I’d say we’ve spent, on average, about $50 per day on food. We’ve had a few expensive meals, but we’ve also had breakfast included each day (and a sneaky person can make themselves up a take away sandwich), which can fill you up til mid afternoon if you go heavy on the cold meats and eggs. Then we share a plate of something or buy pre-made rolls for lunch (they’re about $7 each and some are nice and others are awful but there’s rarely much choice, particularly at the cafes that are at tourist attractions – go for petrol stations if you can) and last night we ate corn chips and salsa dip for dinner with a movie in our room. Except for mixers with our spirits we’ve been mostly drinking water from bottles we’re refilling at our hotels.

If you’re traveling to Iceland I’d highly recommend filling your suitcase with long lasting food (like fruit and nuts, tinned tuna, etc) so that you’ve got snacks until you find somewhere you want to eat. Not having snacks the first few days meant that we were pretty desperate by the time we found somewhere and felt that we had to pay whatever they asked. If you can spin out your bought meals with some groceries you’ll save heaps. For example, today I got a fishburger and chips and Luke made chip sandwiches using bread from the supermarket. That burger, btw, was $14.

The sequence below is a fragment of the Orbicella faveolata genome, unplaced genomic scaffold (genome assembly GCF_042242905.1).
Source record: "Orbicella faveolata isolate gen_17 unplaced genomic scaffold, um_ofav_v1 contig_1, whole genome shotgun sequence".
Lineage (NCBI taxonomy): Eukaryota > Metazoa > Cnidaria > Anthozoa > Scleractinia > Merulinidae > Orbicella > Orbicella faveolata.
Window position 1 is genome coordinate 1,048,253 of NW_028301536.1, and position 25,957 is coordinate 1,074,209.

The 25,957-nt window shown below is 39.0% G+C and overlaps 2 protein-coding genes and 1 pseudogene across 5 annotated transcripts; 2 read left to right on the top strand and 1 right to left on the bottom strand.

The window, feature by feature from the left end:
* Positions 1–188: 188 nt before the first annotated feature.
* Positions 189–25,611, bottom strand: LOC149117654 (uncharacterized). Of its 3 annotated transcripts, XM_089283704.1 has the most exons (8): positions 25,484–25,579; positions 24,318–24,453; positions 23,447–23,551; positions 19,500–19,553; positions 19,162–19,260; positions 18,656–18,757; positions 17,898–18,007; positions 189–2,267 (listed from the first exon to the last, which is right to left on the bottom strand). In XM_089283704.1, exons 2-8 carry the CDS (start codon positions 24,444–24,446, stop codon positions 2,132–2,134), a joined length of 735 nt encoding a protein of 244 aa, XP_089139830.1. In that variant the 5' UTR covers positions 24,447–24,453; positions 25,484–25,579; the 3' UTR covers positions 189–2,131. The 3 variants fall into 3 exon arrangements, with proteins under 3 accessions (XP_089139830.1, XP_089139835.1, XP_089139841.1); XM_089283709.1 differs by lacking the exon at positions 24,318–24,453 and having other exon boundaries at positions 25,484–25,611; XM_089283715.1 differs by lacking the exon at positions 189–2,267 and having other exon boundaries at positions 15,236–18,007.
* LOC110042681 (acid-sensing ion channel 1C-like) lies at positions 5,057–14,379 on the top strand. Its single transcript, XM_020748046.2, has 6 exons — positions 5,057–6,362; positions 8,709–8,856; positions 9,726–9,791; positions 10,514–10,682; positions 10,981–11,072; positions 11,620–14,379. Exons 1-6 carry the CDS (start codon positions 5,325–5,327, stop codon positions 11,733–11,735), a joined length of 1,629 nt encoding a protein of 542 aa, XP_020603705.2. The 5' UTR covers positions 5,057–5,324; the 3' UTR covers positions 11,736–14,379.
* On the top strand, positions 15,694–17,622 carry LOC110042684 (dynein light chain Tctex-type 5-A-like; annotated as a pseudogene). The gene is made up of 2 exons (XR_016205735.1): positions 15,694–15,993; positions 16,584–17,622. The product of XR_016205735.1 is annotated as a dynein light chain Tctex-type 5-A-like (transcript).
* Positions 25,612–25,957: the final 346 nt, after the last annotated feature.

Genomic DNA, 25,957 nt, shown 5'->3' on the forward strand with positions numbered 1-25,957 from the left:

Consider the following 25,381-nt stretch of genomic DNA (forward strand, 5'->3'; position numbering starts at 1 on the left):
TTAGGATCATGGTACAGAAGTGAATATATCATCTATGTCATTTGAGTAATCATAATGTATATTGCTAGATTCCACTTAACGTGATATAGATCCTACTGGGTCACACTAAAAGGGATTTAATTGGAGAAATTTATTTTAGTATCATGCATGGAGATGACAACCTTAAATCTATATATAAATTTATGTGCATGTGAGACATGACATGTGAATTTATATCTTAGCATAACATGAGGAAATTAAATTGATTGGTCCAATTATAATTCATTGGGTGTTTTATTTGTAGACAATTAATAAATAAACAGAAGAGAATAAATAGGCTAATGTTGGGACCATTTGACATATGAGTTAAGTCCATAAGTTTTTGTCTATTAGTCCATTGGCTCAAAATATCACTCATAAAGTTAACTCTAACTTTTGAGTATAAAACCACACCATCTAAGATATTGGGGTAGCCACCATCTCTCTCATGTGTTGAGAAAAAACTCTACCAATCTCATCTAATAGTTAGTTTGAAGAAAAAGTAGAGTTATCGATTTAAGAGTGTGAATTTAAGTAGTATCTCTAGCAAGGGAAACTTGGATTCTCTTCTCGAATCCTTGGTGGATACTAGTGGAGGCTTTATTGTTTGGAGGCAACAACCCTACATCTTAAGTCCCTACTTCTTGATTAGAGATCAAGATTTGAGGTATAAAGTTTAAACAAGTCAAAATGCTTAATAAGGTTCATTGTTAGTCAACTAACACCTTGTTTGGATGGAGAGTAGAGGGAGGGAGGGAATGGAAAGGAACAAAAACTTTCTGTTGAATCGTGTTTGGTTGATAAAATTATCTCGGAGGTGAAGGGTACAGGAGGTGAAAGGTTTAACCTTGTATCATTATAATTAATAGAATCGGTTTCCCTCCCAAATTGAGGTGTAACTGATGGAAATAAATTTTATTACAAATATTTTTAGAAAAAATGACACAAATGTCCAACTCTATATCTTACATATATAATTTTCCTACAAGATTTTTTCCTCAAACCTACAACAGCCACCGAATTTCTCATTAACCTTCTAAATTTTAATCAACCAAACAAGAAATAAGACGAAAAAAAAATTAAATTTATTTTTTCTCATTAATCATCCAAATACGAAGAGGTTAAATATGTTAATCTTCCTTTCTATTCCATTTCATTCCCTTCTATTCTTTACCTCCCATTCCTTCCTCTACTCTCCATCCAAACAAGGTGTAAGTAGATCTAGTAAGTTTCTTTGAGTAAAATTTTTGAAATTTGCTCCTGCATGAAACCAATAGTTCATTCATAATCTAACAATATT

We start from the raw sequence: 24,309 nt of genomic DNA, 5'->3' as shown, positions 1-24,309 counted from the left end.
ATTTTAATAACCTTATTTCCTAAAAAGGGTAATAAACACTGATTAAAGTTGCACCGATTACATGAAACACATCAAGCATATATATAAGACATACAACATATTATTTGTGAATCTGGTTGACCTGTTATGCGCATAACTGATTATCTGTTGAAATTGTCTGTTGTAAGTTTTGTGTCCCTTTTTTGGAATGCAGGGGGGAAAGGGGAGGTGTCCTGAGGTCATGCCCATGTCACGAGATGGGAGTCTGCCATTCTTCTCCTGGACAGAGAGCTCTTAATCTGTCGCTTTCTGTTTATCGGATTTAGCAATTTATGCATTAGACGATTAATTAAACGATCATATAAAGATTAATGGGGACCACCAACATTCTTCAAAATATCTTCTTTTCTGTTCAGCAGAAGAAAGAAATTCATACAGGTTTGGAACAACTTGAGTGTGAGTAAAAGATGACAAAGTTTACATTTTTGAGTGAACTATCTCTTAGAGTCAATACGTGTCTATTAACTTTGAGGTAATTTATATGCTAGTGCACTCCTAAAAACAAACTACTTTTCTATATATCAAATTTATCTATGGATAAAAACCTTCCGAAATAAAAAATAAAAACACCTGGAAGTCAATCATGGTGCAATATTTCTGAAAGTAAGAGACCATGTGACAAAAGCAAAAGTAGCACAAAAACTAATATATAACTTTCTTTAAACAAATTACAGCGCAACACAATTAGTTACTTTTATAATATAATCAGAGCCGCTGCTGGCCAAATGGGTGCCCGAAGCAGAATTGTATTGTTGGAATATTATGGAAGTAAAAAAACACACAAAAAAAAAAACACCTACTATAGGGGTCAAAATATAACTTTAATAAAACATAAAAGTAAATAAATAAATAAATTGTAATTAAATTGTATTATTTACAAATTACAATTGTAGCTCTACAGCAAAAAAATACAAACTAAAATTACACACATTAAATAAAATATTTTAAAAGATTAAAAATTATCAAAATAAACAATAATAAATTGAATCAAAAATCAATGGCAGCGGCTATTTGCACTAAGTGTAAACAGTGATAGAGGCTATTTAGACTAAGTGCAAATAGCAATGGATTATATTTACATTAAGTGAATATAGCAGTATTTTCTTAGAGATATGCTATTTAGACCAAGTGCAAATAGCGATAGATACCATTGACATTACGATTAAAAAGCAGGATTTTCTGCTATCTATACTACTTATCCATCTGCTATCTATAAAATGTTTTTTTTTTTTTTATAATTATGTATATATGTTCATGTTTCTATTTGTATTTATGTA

I think my main recommendation, if you like a few drinks, would be to use your duty free allowance before you leave wherever it is you’re traveling to Iceland from. Use it good. Iceland Air don’t seem to care about you having a bag of duty-free as extra carry-on and you could probably get away with bringing in several bottles if you so chose. We bought two one litre bottles and were enormously glad we did when it turned out that one small bottle of cider was $10 – same for beer or a small glass of wine. And the wine was awful.

Alcohol is also quite hard to get. There’s only 12 government-owned stores in the capital and I’ve not seen any anywhere else. Our hotel today sells small bottles of beer, wine and cider from a fridge by the reception desk but that is the only time I’ve seen it for sale outside a restaurant in the last 4 days. I wanted to have a drink somewhere scenic on midsummer’s night and was very, very glad I’d prepared everything much earlier.

As to buying stuff other than food, booze and accommodation, forget about it. I had a vague idea about buying a nice wooly jumper or hat or something as a momento but the choice is between the ubiquitous so-scratchy-I-think-the-sheep-grow-steel-wool jumpers and lovely angora clothing, both of which are INSANELY expensive. I found a nice sweater dress, simple and black – $328. The average wooly hat is around $60 but with fur you’re looking at around $400. That’s right FOUR HUNDRED DOLLARS. Just buy a postcard and be done.

I’d say our trip has probably cost us around $2500 each for the 9 days. You could possibly do cheaper accommodation by camping every second night (but you’d want to pray for good weather) as camping seems to be free here (don’t quote me on that) and buying all your food from supermarkets but even if you do it fairly budget like we have it’s never going to be a cheap place to visit.

After all this whinging though, it’s still been TOTALLY worth it.